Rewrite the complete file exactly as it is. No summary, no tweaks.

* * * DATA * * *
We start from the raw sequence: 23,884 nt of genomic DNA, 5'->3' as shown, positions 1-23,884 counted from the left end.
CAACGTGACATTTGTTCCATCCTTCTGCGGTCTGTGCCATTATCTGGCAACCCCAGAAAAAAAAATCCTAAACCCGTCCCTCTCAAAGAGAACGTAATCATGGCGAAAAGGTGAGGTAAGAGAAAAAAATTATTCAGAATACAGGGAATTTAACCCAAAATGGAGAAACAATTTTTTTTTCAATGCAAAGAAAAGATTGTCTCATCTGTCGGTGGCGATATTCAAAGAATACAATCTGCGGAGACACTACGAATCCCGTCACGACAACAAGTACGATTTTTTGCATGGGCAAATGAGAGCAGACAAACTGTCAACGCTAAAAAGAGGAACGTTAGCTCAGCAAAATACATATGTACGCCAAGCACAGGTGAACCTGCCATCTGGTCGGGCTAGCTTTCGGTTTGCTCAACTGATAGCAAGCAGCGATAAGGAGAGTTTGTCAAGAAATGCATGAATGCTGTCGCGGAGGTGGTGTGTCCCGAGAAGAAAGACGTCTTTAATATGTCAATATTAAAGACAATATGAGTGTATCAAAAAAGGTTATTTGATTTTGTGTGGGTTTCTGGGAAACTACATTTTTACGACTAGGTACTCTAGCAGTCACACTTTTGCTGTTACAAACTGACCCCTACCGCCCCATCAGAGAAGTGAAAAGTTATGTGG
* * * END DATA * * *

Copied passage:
We start from the raw sequence: 23,884 nt of genomic DNA, 5'->3' as shown, positions 1-23,884 counted from the left end.
CAACGTGACATTTGTTCCATCCTTCTGCGGTCTGTGCCATTATCTGGCAACCCCAGAAAAAAAAATCCTAAACCCGTCCCTCTCAAAGAGAACGTAATCATGGCGAAAAGGTGAGGTAAGAGAAAAAAATTATTCAGAATACAGGGAATTTAACCCAAAATGGAGAAACAATTTTTTTTTCAATGCAAAGAAAAGATTGTCTCATCTGTCGGTGGCGATATTCAAAGAATACAATCTGCGGAGACACTACGAATCCCGTCACGACAACAAGTACGATTTTTTGCATGGGCAAATGAGAGCAGACAAACTGTCAACGCTAAAAAGAGGAACGTTAGCTCAGCAAAATACATATGTACGCCAAGCACAGGTGAACCTGCCATCTGGTCGGGCTAGCTTTCGGTTTGCTCAACTGATAGCAAGCAGCGATAAGGAGAGTTTGTCAAGAAATGCATGAATGCTGTCGCGGAGGTGGTGTGTCCCGAGAAGAAAGACGTCTTTAATATGTCAATATTAAAGACAATATGAGTGTATCAAAAAAGGTTATTTGATTTTGTGTGGGTTTCTGGGAAACTACATTTTTACGACTAGGTACTCTAGCAGTCACACTTTTGCTGTTACAAACTGACCCCTACCGCCCCATCAGAGAAGTGAAAAGTTATGTGG